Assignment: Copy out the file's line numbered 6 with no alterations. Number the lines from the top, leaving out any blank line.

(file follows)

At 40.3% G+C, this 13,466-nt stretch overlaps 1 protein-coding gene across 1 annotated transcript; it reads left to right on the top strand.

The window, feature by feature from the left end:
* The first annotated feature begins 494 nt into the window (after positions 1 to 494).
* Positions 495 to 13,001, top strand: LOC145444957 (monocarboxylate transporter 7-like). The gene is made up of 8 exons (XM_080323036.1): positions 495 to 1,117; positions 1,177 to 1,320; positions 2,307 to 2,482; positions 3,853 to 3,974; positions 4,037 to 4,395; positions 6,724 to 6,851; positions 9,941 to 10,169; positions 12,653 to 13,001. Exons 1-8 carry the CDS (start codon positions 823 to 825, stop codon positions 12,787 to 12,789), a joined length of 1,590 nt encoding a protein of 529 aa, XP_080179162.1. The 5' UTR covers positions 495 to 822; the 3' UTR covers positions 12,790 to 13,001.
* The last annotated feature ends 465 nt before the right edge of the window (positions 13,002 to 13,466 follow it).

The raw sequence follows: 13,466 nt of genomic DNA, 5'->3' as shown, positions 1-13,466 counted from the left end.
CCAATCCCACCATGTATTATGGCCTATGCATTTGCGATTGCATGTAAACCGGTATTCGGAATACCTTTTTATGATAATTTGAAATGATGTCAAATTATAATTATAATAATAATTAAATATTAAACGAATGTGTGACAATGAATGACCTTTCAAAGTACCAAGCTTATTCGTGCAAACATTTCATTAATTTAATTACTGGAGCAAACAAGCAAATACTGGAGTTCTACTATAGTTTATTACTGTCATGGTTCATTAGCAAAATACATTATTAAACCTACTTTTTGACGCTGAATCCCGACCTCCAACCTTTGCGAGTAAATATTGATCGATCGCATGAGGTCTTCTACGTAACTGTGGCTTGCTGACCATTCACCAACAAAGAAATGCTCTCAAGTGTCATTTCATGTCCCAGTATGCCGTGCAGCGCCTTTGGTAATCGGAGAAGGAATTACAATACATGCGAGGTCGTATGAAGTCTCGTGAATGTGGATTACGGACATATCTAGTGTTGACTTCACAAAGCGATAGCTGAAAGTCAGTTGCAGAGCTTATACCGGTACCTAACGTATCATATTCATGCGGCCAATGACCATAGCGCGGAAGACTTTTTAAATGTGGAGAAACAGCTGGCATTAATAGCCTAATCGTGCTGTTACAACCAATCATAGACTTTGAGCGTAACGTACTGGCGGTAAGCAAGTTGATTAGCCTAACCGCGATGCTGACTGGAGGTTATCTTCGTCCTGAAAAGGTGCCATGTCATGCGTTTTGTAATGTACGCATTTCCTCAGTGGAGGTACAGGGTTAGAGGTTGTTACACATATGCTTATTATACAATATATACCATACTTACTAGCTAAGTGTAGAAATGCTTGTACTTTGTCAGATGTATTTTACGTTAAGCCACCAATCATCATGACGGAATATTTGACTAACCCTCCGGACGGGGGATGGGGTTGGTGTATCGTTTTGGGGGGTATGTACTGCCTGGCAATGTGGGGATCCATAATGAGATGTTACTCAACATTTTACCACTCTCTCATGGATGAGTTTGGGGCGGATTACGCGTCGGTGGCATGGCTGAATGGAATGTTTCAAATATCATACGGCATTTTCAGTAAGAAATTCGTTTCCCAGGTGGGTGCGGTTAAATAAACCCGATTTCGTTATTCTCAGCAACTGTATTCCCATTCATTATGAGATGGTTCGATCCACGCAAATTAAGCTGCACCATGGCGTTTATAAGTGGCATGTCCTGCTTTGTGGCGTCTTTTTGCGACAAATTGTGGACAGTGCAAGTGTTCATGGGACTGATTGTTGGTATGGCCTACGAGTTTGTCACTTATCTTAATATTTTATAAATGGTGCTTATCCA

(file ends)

The raw sequence follows: 13,466 nt of genomic DNA, 5'->3' as shown, positions 1-13,466 counted from the left end.